Handbook  of  Cable & Wire  Producer                                 

 



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Polyvinylchloride (PVC)

Plastic Type Thermoplastic
Melting Point 900C
Density 1,1- 1,35 g/cm3
Tensile Strength  2,60 N/mm2
Max. Use Temperature 70 0C
Dielectric constant 2,7-3,0 @1MHz
Resistance (ohm/cm) 1012 - 1015

Polyvinylchloride is the most common,by far, thermoplastic used in cable produciton. From the insulation of basic single wire household cable to high voltage power cables, PVC is used in almost every segment and niche in cable production.  One major disadvantage of PVC that it emits Halogen gas in case of fire. Because of this , ýt had been replaced by halogen free compounds in tunnels and public building since mid 1990's.
Early researchers accidentally discovered PVC on at least two occasions in the 19th century. The first, in 1838, was by the French physicist and chemist Henri Victor Regnault and the second in 1872 by the German Eugen Baumann. On both occasions, the polymer appeared as a white solid inside flasks of the newly discovered vinyl chloride gas that had been left exposed to sunlight.  PVC is a versatile polymer. To be used as an insulation material PVC has to be plasticized.  PVC  was first used as cable insulation as a replacement for rubber during the Second World War, but has now become the superior material through its flexibility, ease of handling in installation and inherent flame retardation. . PVC cables do not harden and crack over time and find use in many applications from telecommunications to electric blankets. Cable insulation is recyclable.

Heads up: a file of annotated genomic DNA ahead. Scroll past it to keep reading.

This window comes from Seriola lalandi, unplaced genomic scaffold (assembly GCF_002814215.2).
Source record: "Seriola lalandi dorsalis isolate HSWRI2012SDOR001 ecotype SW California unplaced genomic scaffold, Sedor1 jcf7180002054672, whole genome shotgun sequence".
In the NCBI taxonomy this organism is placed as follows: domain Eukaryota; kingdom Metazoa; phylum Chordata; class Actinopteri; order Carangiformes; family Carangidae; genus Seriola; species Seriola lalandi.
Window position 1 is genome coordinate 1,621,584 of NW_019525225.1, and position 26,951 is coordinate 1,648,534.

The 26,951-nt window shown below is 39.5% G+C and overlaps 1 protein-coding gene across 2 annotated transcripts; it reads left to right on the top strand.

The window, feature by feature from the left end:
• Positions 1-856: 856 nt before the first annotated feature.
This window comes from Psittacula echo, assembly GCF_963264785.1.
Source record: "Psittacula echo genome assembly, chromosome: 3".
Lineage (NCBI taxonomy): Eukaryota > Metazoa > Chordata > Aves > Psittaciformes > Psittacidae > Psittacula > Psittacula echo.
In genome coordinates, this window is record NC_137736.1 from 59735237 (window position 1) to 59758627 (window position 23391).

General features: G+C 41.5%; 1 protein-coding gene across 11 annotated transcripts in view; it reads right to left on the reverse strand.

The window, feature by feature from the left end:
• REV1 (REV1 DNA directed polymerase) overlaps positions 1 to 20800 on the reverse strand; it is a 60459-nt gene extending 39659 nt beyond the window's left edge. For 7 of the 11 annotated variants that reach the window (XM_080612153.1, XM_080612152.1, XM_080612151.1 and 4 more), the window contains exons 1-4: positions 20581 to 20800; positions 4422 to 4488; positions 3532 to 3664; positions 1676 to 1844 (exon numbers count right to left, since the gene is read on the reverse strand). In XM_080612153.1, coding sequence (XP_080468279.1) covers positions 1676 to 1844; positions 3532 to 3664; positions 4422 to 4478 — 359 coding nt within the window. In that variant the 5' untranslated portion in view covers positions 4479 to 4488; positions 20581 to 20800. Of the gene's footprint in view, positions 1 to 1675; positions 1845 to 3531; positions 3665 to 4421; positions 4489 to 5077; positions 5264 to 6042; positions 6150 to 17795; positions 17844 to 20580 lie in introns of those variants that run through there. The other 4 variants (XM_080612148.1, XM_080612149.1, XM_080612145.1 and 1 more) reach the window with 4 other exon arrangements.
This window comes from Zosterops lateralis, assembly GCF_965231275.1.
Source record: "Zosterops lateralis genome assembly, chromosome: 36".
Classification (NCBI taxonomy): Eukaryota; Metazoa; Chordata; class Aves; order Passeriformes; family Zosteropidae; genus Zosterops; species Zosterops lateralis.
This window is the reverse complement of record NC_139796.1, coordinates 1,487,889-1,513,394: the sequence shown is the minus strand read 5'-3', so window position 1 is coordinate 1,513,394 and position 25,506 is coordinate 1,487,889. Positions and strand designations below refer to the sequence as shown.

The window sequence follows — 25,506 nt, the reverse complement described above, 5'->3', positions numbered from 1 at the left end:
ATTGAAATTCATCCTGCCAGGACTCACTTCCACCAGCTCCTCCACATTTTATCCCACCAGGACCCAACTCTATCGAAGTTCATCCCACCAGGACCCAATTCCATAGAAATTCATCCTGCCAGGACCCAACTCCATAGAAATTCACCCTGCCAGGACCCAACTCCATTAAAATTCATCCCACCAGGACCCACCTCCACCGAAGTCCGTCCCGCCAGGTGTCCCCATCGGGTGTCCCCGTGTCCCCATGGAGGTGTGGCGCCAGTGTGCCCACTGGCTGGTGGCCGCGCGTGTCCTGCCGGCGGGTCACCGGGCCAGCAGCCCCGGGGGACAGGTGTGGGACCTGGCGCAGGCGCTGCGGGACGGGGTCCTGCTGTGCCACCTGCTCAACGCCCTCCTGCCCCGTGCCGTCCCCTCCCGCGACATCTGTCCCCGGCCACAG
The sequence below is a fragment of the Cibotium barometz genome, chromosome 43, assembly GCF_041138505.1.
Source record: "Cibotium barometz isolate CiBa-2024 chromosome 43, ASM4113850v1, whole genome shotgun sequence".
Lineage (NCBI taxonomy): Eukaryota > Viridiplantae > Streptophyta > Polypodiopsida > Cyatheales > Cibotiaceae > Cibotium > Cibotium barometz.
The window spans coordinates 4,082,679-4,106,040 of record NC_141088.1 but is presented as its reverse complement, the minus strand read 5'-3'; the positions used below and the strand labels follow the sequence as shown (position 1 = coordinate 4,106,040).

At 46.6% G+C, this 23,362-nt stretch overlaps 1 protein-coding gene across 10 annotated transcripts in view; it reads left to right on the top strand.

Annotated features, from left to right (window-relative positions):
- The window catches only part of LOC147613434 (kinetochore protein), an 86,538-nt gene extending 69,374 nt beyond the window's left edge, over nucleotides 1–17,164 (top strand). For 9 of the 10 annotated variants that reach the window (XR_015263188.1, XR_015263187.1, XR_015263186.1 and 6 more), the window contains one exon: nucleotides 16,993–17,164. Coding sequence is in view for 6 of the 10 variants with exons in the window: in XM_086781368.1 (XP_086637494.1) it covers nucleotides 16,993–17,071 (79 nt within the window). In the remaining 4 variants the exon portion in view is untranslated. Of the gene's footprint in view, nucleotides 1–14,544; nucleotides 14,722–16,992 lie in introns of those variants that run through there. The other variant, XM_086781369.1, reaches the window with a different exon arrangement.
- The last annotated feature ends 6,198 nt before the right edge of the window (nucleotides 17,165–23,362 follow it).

References:
http://www.pvc.org/en/p/history